Care in the Community

Microsoft's Boyd Multerer and Matt MacLaurin talk XNA and Kodu.

The Game Developers Conference seems to be Microsoft's favourite venue for showing off its game-making tools. After all, it's an event designed for and attended by people who make games for a living. But MS isn't just reaching out to developers - they're hoping to turn us all into bedroom coders with services like the XNA platform and the Community Games channel.

Now they're even targeting our young with Kodu, a game-creation tool designed for kids aged nine to 12. So where will it all end? With a load of tip-top, low budget, cheap at the price games for us all to play, hopefully. Or perhaps just a load of games based around Hannah Montana. To find out more Eurogamer caught up with Matt MacLaurin, the creative force behind Kodu, and XNA Game Studio boss Boyd Multerer.

Eurogamer: Why have you designed Kodu for kids? Why not aim it at hardcore Xbox 360 players, who are more likely to have the skills and the inclination to make their own games?

Boyd Multerer: We find that having to keep things simple enough for kids to understand is a useful discipline. When people sit down with XNA Game Studio for the first time they tend to run into one of two walls. If they've never made a game before, they find there's a lot of text to read and concepts to learn and the learning curve is pretty high.

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This is Boyd Multerer. Hello, Boyd Multerer.

If they know how to write code, it's pretty easy to get things moving around on the screen. But then they hit the art barrier, where they don't know how to make a character. That's pretty hard.

[Kodu] eliminates the first barrier, because even if you don't know how to write code you can follow logic. It's not directly teaching you how to write script, but you get how it works. Plus you can do that without having to come up with a bunch of art assets.

Matt MacLaurin: Right now we have a kind of neutral, playful set with these characters - they're all kind of toy-like. If all goes well, we'd like to have more hardcore packs where you can have tanks, rocket launchers and stuff like that, as well as more kiddie packs. The natural way for us to expand is to make more content available for different types of users.

Eurogamer: Earlier this year you said you hadn't decided on a way to distribute Kodu games...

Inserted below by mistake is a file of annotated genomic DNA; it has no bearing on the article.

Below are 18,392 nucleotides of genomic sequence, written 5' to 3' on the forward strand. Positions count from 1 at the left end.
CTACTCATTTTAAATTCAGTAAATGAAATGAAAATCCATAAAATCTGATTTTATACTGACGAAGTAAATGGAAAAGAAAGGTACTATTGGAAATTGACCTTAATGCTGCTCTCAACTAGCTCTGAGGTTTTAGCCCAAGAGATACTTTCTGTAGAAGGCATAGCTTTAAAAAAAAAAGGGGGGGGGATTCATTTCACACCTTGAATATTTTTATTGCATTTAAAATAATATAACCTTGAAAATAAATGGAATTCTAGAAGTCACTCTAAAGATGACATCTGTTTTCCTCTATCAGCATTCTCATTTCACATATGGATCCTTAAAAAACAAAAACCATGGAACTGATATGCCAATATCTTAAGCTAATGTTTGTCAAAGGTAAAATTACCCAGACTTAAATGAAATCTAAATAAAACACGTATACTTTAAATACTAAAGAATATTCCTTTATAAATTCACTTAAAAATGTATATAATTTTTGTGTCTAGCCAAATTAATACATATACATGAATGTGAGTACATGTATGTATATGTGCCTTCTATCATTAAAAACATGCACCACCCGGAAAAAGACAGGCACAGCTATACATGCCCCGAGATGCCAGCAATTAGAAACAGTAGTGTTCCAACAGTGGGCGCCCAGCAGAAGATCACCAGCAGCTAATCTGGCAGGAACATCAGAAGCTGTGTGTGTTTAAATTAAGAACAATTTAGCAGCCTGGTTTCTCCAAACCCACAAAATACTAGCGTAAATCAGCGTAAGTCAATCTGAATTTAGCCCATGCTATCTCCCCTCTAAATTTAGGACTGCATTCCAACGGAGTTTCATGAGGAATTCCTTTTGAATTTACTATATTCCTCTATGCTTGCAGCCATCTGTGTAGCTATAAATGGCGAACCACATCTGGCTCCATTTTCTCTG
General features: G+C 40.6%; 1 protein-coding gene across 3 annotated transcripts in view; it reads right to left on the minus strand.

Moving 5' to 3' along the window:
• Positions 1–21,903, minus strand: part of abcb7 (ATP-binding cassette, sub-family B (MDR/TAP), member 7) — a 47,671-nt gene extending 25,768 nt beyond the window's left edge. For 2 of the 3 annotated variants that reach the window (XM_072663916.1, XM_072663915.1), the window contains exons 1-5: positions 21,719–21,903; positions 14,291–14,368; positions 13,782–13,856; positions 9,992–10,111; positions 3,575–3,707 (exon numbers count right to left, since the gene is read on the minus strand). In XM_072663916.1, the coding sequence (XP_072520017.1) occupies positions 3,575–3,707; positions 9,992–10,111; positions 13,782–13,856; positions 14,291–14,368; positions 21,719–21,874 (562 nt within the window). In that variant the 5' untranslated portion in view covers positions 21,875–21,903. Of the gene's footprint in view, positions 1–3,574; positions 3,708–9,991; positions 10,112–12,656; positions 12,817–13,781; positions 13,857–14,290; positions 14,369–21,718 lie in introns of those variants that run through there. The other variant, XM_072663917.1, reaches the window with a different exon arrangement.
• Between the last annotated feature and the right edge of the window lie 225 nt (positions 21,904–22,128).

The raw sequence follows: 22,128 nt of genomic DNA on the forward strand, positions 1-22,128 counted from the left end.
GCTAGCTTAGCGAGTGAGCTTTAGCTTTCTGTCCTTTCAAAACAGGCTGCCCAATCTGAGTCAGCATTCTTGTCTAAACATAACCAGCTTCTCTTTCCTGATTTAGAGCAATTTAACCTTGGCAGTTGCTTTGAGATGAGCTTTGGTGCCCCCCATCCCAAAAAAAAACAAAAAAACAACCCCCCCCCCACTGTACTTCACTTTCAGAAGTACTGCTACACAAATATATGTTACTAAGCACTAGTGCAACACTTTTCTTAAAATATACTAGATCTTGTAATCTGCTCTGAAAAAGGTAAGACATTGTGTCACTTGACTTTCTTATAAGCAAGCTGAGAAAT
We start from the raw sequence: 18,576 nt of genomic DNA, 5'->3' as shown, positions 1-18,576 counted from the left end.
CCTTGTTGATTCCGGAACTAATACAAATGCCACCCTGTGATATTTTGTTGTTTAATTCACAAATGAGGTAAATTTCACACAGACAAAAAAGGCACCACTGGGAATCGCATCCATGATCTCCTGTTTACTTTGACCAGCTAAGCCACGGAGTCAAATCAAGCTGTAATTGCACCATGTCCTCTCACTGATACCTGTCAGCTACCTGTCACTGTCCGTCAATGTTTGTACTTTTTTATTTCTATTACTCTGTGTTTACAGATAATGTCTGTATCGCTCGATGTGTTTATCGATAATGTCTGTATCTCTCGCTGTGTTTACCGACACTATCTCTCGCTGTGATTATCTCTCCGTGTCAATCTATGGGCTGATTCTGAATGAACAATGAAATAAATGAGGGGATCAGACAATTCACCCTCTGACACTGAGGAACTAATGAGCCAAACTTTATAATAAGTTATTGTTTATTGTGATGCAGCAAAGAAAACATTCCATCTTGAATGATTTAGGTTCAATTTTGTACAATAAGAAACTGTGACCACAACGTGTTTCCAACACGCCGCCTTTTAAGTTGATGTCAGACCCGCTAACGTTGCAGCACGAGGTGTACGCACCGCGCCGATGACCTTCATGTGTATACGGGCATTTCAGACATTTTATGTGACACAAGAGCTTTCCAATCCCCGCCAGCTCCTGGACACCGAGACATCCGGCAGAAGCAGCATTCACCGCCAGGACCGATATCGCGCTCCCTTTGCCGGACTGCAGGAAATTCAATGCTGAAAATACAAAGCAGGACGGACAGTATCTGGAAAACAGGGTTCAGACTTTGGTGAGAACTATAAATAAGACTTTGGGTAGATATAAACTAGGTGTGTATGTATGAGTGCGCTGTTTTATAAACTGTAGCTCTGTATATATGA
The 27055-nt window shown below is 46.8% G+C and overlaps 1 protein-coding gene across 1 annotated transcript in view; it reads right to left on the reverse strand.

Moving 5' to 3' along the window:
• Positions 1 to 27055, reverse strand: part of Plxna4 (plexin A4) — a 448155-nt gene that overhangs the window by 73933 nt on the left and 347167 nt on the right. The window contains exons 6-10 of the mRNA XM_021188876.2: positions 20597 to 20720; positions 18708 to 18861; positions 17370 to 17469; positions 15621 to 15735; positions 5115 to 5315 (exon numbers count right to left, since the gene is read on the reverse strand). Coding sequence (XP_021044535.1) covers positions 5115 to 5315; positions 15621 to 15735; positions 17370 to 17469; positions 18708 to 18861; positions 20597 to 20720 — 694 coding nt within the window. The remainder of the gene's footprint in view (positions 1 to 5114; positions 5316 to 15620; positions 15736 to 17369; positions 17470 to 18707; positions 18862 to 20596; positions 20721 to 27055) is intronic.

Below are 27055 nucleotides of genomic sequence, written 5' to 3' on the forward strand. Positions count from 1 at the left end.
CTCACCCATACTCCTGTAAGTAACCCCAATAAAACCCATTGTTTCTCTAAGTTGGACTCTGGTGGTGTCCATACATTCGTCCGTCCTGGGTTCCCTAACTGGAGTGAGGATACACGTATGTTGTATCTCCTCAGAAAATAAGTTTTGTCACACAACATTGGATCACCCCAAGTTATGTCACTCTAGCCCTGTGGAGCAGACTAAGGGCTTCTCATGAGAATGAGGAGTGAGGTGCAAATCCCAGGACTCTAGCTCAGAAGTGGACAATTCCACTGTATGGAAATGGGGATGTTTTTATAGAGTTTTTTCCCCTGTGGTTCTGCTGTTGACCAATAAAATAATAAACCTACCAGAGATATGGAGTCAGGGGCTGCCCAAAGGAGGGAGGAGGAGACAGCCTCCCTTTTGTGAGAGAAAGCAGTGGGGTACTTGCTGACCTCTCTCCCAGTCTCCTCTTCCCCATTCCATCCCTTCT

Matt MacLaurin: And now we have. We've built a peer-to-peer sharing system so you can join up with your friends online and swap games you've made back and forth. We're trying to tread cautiously here, because we know user-generated content is absolutely the way of the future, but it's something we want to do in a way that's really sensitive to the concerns of parents. There are a lot of safeguards within the system to keep offensive content out, but by staying with peer-to-peer and friends lists, that gives us a moderate level of control while still letting a lot of sharing happen.

Eurogamer: But there's no peer-review system?

Matt MacLaurin: No, this is more like an email model. You can compose things, you can give them to your friends and we're not acting as an intermediary at all.

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And this is Matt MacLaurin. He do like to be beside the seaside.

Boyd Multerer: In the future, we may make it so you can do things like build a level in Kodu, then build an actual game for peer review - that's stuff we're talking about for possible future versions. But at some point you have to ship.

Matt MacLaurin: This is something we see as a long-term effort, and there are just a lot of unknowns in this space. In some ways the Xbox is a closed environment, like Disneyland - you know every experience you're going to have comes up to a certain bar of really cool stuff.

With Community Games there's the peer-review model, with Kodu we're doing peer-to-peer, and it's giving us tons of data on how people will use these differences and react to them. It's really a long-term investment for us.

Eurogamer: How do you feel about the frequent comparisons people make between Kodu and LittleBigPlanet?

Matt MacLaurin: The press tends to make out it's some kind of brutal competition. I feel we're two teams taking some of the same risks and trying to achieve some of the same things. That means really just empowering end-users, and trying to share the stuff we love about our profession with our customers. In that sense, great - I'm proud to be in their company.

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Is it just us, or is there something slightly sinister about that eggy stare?

On the other hand, they're trying to solve a very different problem. I think gaming is the only truly modern art-form today. Movies are pretty old, radio's been around a long time, so has theatre... Gaming has not been around long, and what separates gaming from those other media is programming. It's truly an artistic media; programming is a way to create art, and we really wanted to make a strong statement about that.

Boyd Multerer: A top goal of ours for Games Studio and Kodu is education, getting people into being able to make games. We're worried that computer-science enrolment is way down; it's seen as a nerdy thing. Everything we can do to make it fun - that's setting the whole industry up for a good future.

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About the author

Ellie Gibson

Ellie Gibson

Contributor

Ellie spent nearly a decade working at Eurogamer, specialising in hard-hitting executive interviews and nob jokes. These days she does a comedy show and podcast. She pops back now and again to write the odd article and steal our biscuits.

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